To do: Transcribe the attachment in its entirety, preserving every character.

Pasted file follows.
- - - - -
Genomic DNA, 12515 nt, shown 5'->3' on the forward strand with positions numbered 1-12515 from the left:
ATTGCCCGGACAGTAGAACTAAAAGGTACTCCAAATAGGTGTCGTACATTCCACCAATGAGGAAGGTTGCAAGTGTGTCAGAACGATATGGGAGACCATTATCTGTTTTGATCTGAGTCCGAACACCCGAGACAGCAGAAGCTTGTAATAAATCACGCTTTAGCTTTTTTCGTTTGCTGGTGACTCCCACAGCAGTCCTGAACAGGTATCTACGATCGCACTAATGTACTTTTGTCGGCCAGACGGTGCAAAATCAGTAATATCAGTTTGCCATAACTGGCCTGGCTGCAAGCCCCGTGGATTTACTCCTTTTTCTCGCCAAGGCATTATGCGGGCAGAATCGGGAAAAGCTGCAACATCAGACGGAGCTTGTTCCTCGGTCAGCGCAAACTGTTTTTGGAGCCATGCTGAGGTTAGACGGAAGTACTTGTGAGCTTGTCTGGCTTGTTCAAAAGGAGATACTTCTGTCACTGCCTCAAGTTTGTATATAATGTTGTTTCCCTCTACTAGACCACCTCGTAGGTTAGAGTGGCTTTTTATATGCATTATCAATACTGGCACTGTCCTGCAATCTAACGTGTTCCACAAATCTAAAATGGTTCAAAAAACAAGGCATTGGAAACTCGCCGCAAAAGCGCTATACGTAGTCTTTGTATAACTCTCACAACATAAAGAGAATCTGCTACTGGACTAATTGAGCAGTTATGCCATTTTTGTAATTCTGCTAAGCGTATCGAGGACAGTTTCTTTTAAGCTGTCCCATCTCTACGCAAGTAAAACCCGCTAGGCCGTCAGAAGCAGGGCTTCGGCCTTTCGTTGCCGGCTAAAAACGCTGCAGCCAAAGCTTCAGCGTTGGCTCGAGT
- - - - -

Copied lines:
Genomic DNA, 12515 nt, shown 5'->3' on the forward strand with positions numbered 1-12515 from the left:
ATTGCCCGGACAGTAGAACTAAAAGGTACTCCAAATAGGTGTCGTACATTCCACCAATGAGGAAGGTTGCAAGTGTGTCAGAACGATATGGGAGACCATTATCTGTTTTGATCTGAGTCCGAACACCCGAGACAGCAGAAGCTTGTAATAAATCACGCTTTAGCTTTTTTCGTTTGCTGGTGACTCCCACAGCAGTCCTGAACAGGTATCTACGATCGCACTAATGTACTTTTGTCGGCCAGACGGTGCAAAATCAGTAATATCAGTTTGCCATAACTGGCCTGGCTGCAAGCCCCGTGGATTTACTCCTTTTTCTCGCCAAGGCATTATGCGGGCAGAATCGGGAAAAGCTGCAACATCAGACGGAGCTTGTTCCTCGGTCAGCGCAAACTGTTTTTGGAGCCATGCTGAGGTTAGACGGAAGTACTTGTGAGCTTGTCTGGCTTGTTCAAAAGGAGATACTTCTGTCACTGCCTCAAGTTTGTATATAATGTTGTTTCCCTCTACTAGACCACCTCGTAGGTTAGAGTGGCTTTTTATATGCATTATCAATACTGGCACTGTCCTGCAATCTAACGTGTTCCACAAATCTAAAATGGTTCAAAAAACAAGGCATTGGAAACTCGCCGCAAAAGCGCTATACGTAGTCTTTGTATAACTCTCACAACATAAAGAGAATCTGCTACTGGACTAATTGAGCAGTTATGCCATTTTTGTAATTCTGCTAAGCGTATCGAGGACAGTTTCTTTTAAGCTGTCCCATCTCTACGCAAGTAAAACCCGCTAGGCCGTCAGAAGCAGGGCTTCGGCCTTTCGTTGCCGGCTAAAAACGCTGCAGCCAAAGCTTCAGCGTTGGCTCGAGT